Devaki Krishnan: First woman elected to public office in Malaysia

Devaki Krishnan: First woman elected to public office in Malaysia

Tan Sri Devaki Krishnan, the first Malaysian woman elected to public service (an honour recognised in the Malaysia Book of Records), achieved eminence in Malaysian politics before the country was even founded.

She revealed that her interest in politics was sparked by two women winning seats in elections in Sri Lanka and Singapore, which was practically unthinkable in those days. She was six years old when a woman won in an election in Sri Lanka. “It impressed upon me that women too could achieve success if we have the courage to do so,” she said in an interview when she was aged 93.

The “Grand Dame of Malaysian Indian politics” was later recruited into the multiethnic Independence of Malaya Party by Datuk Sir Onn Jaafar and won the Bangsar seat on the Kuala Lumpur Municipal Council in 1952.

“The party committee unanimously chose me as a candidate without asking for my consent. It was quite surprising that they informed my husband before informing me,” she said in an interview with Bernama.

Devaki Krishnan and her biography ‘With Elegance and Commitment’ – Bernamapic

She said her late businessman husband P. Krishnan was her pillar of strength who encouraged Devaki, who was a teacher then, to be involved in politics. “He and my father-in-law decided to buy me a car and taught me to drive so that I could move easily during the election campaign,” she recalled.

Devaki said there was a parade of over 50 cars in Jalan Tunku Abdul Rahman after she was elected councillor for Bangsar. “The moment I stood up in the open-top car and waved to the crowd, I knew that there were huge responsibilities for me to carry out. Today I’m proud that I served the people well.”

Devaki retained the Bangsar seat for a second term in 1955. She also has the honour of being the first Malaysian Indian woman to contest in a general election when she contested as an Alliance candidate for the Sentul parliamentary seat in 1959 – but lost.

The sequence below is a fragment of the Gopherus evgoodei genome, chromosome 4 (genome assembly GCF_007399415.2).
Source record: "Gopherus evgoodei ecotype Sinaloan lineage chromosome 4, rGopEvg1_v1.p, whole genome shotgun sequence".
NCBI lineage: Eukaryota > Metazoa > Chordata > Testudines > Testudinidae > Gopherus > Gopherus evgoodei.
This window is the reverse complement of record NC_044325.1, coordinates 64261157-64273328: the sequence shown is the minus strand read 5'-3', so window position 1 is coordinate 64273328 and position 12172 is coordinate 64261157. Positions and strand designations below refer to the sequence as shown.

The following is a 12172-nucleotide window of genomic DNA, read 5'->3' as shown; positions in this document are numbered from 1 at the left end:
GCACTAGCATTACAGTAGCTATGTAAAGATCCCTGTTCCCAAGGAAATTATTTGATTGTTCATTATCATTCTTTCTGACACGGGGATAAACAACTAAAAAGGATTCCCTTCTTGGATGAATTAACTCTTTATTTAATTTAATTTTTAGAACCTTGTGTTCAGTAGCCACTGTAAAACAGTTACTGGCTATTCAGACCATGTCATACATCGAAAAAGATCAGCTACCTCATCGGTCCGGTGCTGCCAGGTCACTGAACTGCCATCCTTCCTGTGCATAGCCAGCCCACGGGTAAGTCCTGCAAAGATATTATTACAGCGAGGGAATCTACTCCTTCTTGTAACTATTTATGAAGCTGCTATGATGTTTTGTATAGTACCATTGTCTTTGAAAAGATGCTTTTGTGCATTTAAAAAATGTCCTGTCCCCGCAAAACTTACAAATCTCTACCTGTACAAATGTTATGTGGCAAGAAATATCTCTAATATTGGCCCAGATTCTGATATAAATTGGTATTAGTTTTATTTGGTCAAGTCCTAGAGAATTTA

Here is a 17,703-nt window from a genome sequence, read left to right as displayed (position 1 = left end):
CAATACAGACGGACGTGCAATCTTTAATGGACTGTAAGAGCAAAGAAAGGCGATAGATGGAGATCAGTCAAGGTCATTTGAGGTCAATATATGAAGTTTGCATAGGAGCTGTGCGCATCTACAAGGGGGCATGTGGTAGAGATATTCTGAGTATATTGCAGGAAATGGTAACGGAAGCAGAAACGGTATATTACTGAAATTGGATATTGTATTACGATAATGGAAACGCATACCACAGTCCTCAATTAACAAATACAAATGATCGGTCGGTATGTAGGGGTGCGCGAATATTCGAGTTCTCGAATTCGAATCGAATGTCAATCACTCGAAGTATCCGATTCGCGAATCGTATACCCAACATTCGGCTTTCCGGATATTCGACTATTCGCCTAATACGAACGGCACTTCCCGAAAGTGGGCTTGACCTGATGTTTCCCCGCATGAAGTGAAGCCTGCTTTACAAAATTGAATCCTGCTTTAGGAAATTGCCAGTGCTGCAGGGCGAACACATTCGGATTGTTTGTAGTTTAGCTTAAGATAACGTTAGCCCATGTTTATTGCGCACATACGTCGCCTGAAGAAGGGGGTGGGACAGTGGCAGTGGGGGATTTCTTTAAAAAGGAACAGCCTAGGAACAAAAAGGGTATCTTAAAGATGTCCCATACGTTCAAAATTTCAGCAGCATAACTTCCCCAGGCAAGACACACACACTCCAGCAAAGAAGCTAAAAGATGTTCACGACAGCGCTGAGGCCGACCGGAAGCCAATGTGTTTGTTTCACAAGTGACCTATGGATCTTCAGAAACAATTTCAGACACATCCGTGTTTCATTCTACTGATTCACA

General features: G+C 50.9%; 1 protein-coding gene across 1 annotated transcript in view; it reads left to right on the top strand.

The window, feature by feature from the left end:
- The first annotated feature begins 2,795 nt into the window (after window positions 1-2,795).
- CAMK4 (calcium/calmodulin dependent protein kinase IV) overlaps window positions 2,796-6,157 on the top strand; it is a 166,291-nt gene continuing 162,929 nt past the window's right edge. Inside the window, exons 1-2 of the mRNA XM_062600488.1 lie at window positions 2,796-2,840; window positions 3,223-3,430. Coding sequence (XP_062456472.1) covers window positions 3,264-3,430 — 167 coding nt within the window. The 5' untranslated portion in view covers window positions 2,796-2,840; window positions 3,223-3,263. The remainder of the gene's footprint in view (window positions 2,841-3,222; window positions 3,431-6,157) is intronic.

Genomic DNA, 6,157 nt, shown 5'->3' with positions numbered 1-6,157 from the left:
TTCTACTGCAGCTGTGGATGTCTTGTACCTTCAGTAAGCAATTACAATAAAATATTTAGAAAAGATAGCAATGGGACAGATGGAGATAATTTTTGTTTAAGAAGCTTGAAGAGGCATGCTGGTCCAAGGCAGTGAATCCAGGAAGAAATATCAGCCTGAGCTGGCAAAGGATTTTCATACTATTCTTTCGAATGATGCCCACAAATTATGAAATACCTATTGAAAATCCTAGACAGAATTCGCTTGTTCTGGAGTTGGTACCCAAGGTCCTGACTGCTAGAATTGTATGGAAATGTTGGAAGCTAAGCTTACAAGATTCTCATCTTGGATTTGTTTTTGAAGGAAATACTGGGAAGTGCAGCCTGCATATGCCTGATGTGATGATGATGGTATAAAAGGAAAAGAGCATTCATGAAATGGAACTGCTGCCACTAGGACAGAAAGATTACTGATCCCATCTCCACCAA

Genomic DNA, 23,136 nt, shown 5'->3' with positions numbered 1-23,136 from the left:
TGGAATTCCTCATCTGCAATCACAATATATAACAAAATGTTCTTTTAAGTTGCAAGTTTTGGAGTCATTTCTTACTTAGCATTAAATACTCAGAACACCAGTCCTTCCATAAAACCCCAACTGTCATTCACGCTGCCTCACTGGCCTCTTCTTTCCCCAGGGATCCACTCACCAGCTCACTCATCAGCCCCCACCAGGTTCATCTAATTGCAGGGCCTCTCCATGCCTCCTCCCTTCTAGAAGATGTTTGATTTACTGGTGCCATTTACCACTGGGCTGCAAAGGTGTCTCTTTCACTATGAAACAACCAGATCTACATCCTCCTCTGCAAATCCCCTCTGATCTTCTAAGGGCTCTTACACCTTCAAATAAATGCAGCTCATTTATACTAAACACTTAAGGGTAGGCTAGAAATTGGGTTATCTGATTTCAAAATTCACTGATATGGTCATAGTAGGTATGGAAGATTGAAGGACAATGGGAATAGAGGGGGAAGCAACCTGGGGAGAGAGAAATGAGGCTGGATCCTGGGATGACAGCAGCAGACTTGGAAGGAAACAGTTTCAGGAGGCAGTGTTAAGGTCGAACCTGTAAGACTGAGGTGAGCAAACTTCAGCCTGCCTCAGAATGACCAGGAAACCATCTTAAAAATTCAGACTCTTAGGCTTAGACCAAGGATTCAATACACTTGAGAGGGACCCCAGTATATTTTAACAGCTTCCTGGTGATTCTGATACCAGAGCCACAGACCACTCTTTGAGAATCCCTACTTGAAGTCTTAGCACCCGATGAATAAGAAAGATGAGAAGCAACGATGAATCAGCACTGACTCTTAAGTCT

In civil defence, Devaki was in charge of the medical clinic at Stadium Merdeka during the May 13, 1969 riots, caring for some 3,500 victims and the homeless.

Devaki – who was born in Port Dickson, Negri Sembilan, on March 11, 1923 – later joined the Malaysian Indian Congress (MIC). She became a lifetime member of MIC and was instrumental in the establishment of the party’s women’s wing. She was appointed as MIC secretary in 1975 and Wanita MIC deputy chief in 1984.

Among the significant awards she received during her lifetime were the Serving Sister of St John Award by Queen Elizabeth II, Tokoh Wanita Award, and Tun Fatimah Award for her contributions to women’s empowerment and welfare services recognised both globally and locally.

NST montage of Devaki’s life highlights

“She once played a key role in advocating for amendments to the Guardianship of Infants Act, allowing single mothers to care for their children,” said Women, Family and Community Development Minister Datuk Seri Nancy Shukri. “The impact of her work resonates not only within the government but also in the hearts of those whose lives she touched.”

The eldest of six children, this daughter of the last Acting Controller of Post and Telecoms of Malaya during the British Malayan Administration and an alumnus of St Mary’s School of Kuala Lumpur, Devaki played a fundamental role in shaping the early fabric of Malaysian society.

She worked with contemporaries such as Onn, Yong Shook Lin, Tun Omar Ong Yoke Lin, Puan Sri Putih Mariah, Tun Fatimah Hashim, Tunku Abdul Rahman, Tun Sambanthan, Tun Tan Cheng Lock and Tun Tan Siew Sin. These illuminating figures rallied the Merdeka movement and developed the concept of a Malaysian society.

  • Compiled from various sources


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